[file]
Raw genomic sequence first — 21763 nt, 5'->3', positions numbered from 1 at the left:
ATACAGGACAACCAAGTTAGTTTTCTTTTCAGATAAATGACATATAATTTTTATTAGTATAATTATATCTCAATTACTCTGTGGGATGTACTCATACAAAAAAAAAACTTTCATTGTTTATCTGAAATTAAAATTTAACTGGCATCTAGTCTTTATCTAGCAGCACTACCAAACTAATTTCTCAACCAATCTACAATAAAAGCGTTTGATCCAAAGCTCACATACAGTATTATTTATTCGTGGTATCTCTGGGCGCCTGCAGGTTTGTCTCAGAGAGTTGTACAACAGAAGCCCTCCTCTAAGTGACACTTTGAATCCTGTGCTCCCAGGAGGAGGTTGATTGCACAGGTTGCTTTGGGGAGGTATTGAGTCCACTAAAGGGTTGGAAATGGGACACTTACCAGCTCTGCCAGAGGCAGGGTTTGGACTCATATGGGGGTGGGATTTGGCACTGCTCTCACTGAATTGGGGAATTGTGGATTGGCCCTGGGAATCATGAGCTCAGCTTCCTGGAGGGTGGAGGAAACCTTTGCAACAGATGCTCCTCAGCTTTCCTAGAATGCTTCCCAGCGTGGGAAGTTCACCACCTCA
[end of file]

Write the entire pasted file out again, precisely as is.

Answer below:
Raw genomic sequence first — 21763 nt, 5'->3', positions numbered from 1 at the left:
ATACAGGACAACCAAGTTAGTTTTCTTTTCAGATAAATGACATATAATTTTTATTAGTATAATTATATCTCAATTACTCTGTGGGATGTACTCATACAAAAAAAAAACTTTCATTGTTTATCTGAAATTAAAATTTAACTGGCATCTAGTCTTTATCTAGCAGCACTACCAAACTAATTTCTCAACCAATCTACAATAAAAGCGTTTGATCCAAAGCTCACATACAGTATTATTTATTCGTGGTATCTCTGGGCGCCTGCAGGTTTGTCTCAGAGAGTTGTACAACAGAAGCCCTCCTCTAAGTGACACTTTGAATCCTGTGCTCCCAGGAGGAGGTTGATTGCACAGGTTGCTTTGGGGAGGTATTGAGTCCACTAAAGGGTTGGAAATGGGACACTTACCAGCTCTGCCAGAGGCAGGGTTTGGACTCATATGGGGGTGGGATTTGGCACTGCTCTCACTGAATTGGGGAATTGTGGATTGGCCCTGGGAATCATGAGCTCAGCTTCCTGGAGGGTGGAGGAAACCTTTGCAACAGATGCTCCTCAGCTTTCCTAGAATGCTTCCCAGCGTGGGAAGTTCACCACCTCA